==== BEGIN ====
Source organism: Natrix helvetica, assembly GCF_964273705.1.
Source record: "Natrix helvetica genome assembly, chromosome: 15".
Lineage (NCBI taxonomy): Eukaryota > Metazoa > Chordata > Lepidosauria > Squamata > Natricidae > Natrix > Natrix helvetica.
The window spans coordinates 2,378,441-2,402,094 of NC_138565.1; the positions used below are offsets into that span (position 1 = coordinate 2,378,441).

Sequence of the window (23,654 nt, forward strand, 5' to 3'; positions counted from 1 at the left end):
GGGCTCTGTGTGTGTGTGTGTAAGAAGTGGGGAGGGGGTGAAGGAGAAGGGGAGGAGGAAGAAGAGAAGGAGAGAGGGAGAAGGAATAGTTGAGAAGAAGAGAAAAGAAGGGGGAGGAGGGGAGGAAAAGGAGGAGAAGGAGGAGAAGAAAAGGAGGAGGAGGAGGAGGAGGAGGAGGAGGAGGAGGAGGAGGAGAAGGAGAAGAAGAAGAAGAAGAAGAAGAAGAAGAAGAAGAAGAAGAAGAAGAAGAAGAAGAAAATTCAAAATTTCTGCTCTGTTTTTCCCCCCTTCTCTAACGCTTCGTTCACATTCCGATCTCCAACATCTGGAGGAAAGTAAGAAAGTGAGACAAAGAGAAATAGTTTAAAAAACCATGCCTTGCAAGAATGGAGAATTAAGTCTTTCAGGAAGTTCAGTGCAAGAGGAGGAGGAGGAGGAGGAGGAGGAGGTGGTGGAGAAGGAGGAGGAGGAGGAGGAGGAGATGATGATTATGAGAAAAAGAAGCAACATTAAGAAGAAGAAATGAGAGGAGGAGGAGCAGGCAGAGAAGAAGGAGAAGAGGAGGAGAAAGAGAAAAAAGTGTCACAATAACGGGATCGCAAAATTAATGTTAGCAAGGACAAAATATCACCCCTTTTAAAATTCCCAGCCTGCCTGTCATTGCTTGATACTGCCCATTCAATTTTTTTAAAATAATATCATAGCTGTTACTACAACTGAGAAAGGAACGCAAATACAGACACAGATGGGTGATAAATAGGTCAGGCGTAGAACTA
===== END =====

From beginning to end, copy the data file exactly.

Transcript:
Source organism: Natrix helvetica, assembly GCF_964273705.1.
Source record: "Natrix helvetica genome assembly, chromosome: 15".
Lineage (NCBI taxonomy): Eukaryota > Metazoa > Chordata > Lepidosauria > Squamata > Natricidae > Natrix > Natrix helvetica.
The window spans coordinates 2,378,441-2,402,094 of NC_138565.1; the positions used below are offsets into that span (position 1 = coordinate 2,378,441).

Sequence of the window (23,654 nt, forward strand, 5' to 3'; positions counted from 1 at the left end):
GGGCTCTGTGTGTGTGTGTGTAAGAAGTGGGGAGGGGGTGAAGGAGAAGGGGAGGAGGAAGAAGAGAAGGAGAGAGGGAGAAGGAATAGTTGAGAAGAAGAGAAAAGAAGGGGGAGGAGGGGAGGAAAAGGAGGAGAAGGAGGAGAAGAAAAGGAGGAGGAGGAGGAGGAGGAGGAGGAGGAGGAGGAGGAGGAGAAGGAGAAGAAGAAGAAGAAGAAGAAGAAGAAGAAGAAGAAGAAGAAGAAGAAGAAGAAGAAAATTCAAAATTTCTGCTCTGTTTTTCCCCCCTTCTCTAACGCTTCGTTCACATTCCGATCTCCAACATCTGGAGGAAAGTAAGAAAGTGAGACAAAGAGAAATAGTTTAAAAAACCATGCCTTGCAAGAATGGAGAATTAAGTCTTTCAGGAAGTTCAGTGCAAGAGGAGGAGGAGGAGGAGGAGGAGGAGGTGGTGGAGAAGGAGGAGGAGGAGGAGGAGGAGATGATGATTATGAGAAAAAGAAGCAACATTAAGAAGAAGAAATGAGAGGAGGAGGAGCAGGCAGAGAAGAAGGAGAAGAGGAGGAGAAAGAGAAAAAAGTGTCACAATAACGGGATCGCAAAATTAATGTTAGCAAGGACAAAATATCACCCCTTTTAAAATTCCCAGCCTGCCTGTCATTGCTTGATACTGCCCATTCAATTTTTTTAAAATAATATCATAGCTGTTACTACAACTGAGAAAGGAACGCAAATACAGACACAGATGGGTGATAAATAGGTCAGGCGTAGAACTA